“I’ve got to get to Myer, they’re having a sale on their gym wear. I know I have two outfits, but the way I’m going I’ll need more than that! I thought maybe something blue for Pilates and a red Thai Fisherman’s pant for yoga – I believe Country Road have got an excellent Thai Fisherman’s pant this season.

“So, I’ll be seeing you tomorrow for lunch? With the ladies? Marvellous. Yeah, I’m having my hair done in the morning, and I’ve got the mid-week book club after lunch. I know, it is decadent to do it during the day, but it is mid-week. Probably a bubbly or two. So, I’ll get to the gym in the morning… although I’m having a late one tonight, trying out that new French place in Prahran, I think it could be a boozy one, too!

“If I don’t get to the gym tomorrow, it’s not the end of the world, one day off, I am human. On Friday, we’re heading down to the shack for a long weekend. No, no, it’s fine. I’ve been twice already; I think I can afford to take it easy! Now, you take care, no slacking off! Ha ha, I’m watching you! Mwah, mwah.”

 

The Punch

The second punch also missed. Carolyn laughed and ran out of the pub. The thug was being held off by a couple of his mates.  She lit a cigarette outside and waited for her mates to join her.  It took them a few moments – first Hels, pulling on her jumper, then Veronika and Sam, struggling with the coats, bags and assorted junk that had been left on their table.

“What the fuck just happened, Caro?  One second we were talking about rent going up, and the next some fucking… bloke was swinging at you at the bar and you fled?”

Carolyn was still laughing. “Let’s go to the Parkspew.”

They all groaned, but started walking down Scotchmer St.  The Empress was just about to close.  The Parkview was open late. It wasn’t always the clientele you’d want to spend time with, and certainly not find in your bed in the morning, but they had beer and that was pretty much all that counted.

“That was Trent’s brother, Gaz.”

Veronika and Sam made noises of understanding, but Hels looked confused.  She was a new acquisition to their friendship group.  She had just started working with Sam, lived around the corner and the friendship just seemed to click. But, she hadn’t been around for Trent, Carolyn’s ex.

“Trent?”

“My ex. Cheated on me, at least twice that I found out about.  But, I just found out also that he told his family that I was the slut, that I’d been doing anyone that moved, that I broke his heart and took a whole bunch of his cash.”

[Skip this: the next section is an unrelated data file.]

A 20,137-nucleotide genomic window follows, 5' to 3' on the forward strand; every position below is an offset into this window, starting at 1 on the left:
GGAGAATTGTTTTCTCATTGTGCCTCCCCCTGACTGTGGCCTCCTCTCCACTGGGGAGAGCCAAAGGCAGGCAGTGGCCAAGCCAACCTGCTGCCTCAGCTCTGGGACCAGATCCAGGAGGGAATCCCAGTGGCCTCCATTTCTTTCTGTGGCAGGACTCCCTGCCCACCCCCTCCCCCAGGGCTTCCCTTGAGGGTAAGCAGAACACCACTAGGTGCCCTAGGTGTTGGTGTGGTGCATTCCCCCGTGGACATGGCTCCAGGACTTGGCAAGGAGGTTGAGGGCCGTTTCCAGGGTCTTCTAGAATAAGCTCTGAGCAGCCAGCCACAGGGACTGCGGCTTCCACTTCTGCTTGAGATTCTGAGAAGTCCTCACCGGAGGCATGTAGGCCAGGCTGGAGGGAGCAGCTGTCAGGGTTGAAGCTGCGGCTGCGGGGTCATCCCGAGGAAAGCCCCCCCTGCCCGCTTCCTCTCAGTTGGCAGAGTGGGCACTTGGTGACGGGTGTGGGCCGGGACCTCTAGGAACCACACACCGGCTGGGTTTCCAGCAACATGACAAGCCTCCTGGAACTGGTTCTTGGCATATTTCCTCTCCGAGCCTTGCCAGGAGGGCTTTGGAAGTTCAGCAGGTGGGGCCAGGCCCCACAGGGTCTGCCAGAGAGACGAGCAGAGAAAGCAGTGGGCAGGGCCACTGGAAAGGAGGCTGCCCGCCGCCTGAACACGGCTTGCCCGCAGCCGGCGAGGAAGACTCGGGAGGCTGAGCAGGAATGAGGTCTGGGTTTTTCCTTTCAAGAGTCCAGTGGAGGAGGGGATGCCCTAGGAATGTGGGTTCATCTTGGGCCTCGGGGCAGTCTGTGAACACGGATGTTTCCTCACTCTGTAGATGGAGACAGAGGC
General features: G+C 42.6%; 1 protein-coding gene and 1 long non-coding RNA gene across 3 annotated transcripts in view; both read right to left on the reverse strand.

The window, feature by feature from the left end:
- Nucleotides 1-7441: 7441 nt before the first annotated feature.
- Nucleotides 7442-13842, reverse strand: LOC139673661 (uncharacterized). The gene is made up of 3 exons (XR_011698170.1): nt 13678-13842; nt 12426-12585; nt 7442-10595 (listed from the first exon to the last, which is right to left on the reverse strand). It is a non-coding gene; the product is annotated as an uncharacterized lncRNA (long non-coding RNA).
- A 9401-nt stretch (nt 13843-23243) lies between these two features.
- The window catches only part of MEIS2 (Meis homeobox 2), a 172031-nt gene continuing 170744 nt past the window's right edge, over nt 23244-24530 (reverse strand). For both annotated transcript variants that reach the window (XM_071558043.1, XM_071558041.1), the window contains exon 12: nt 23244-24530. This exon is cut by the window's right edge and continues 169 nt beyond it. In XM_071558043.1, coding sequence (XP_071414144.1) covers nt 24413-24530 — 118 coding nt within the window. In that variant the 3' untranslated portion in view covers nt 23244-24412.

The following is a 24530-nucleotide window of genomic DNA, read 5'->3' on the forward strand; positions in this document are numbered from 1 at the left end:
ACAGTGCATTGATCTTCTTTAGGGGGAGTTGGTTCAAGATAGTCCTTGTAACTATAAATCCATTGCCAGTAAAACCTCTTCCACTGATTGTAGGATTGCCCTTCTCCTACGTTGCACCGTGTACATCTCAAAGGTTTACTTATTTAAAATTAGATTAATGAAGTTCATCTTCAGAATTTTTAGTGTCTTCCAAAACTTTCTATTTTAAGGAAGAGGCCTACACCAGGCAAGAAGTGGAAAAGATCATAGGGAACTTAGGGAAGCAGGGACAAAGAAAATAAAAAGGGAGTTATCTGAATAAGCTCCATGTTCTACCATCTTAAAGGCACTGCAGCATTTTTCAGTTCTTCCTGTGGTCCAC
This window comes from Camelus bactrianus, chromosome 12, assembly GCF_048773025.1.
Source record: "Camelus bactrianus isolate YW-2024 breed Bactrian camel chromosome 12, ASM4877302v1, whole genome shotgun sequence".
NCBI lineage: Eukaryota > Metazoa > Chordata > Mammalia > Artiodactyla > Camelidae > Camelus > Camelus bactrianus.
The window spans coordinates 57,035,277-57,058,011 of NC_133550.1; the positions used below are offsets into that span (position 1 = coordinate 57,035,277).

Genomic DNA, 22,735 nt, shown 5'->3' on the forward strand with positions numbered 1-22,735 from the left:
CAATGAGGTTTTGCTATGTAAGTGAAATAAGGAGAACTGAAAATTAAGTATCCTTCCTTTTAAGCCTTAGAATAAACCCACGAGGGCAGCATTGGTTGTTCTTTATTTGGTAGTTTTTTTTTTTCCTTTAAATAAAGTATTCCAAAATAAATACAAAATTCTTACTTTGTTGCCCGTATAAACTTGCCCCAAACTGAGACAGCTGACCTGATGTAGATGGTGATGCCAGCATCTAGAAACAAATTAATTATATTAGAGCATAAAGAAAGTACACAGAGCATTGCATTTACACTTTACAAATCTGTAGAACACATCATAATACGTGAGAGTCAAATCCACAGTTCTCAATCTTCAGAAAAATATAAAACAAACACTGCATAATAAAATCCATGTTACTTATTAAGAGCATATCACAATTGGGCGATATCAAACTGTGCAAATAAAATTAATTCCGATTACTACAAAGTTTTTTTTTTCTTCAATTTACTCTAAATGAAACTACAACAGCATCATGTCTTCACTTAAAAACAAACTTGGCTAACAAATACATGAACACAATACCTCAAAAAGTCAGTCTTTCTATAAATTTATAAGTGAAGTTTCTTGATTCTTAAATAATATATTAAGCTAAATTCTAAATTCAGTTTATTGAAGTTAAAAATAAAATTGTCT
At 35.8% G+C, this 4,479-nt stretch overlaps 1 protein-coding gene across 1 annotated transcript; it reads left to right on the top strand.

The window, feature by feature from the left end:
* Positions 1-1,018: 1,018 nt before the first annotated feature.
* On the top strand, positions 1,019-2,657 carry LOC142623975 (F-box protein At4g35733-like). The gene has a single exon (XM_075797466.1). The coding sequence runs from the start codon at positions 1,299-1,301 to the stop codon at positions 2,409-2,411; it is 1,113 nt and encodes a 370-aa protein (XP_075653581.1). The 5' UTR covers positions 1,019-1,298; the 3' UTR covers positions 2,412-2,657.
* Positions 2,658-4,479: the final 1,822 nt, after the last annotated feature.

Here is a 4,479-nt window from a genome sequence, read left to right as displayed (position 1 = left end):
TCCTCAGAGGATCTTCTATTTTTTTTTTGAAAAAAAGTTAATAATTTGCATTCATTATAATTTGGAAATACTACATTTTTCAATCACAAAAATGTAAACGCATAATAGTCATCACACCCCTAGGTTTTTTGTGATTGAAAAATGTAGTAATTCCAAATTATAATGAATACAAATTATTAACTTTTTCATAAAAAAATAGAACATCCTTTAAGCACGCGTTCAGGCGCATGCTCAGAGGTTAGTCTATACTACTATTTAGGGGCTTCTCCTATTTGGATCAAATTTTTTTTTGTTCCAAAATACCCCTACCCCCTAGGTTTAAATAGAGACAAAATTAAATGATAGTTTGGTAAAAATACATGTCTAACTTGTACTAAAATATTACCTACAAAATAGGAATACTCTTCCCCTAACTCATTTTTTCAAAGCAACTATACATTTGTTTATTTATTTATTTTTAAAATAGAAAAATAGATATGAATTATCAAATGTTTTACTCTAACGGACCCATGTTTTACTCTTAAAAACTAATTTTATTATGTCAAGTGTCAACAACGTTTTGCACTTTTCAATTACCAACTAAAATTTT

“Shit.”

Veronkia pulled Carolyn to a stop. “Mate, that’s pretty serious. His brother’s a bit of a stand-over man, you know.  This could be shit hitting the fan time about now.”

Carolyn looked at her, put an arm around her should and pulled her close. “Don’t worry about it. It was fine.”

“Well, what did you say back there?  He was swinging for you.”

“I just told him that Trent didn’t have any cash for me to take, and that he and all his mates were losers and… I may have said something about his mum.” She started laughing again. “He was livid! His eyes…” her voice slowed down as she saw a vehicle slowing down near them. “Oh, shit.  Run!”

Out of the car jumped Gaz and his two mates.  Gaz had a cricket bat although his size suggested he wouldn’t need it, especially not against a girl.  They started chasing.

The girls were running, but Veronika had heels and Sam was getting caught up in her bag.  Carolyn looked around. “Split up!  Go home!” she screamed and peeled off down a side street.  The others looked at each other, ran across to St George’s Rd and, seeing they weren’t being followed, grabbed a cab.  Veronika called the police on her mobile.  Hels directed the driver to Park St, hoping to find the direction that Carolyn had run in. Both Hels and the driver were hopeless.  They got a red light; then ended up going the wrong way down Park St, and having to reverse back out when a car came down the right direction.  All the time, the three girls were frantically looking out their window for their friend.

Carolyn had made it to Park St way ahead of the thugs.  She ran straight ahead until she got some cover from the trees on the reserve, and then tried to think of what to do. She peered out from her hiding spot. She saw the thugs pacing up and down. Her breathing was rough, but she gave herself a mental pat on the back – if she was still smoking, she’d never be this far away from them. The thugs started walking across the Park, all three making kissy noises, Gaz thwacking the cricket bat into his hand.

Thwack.  Thwack.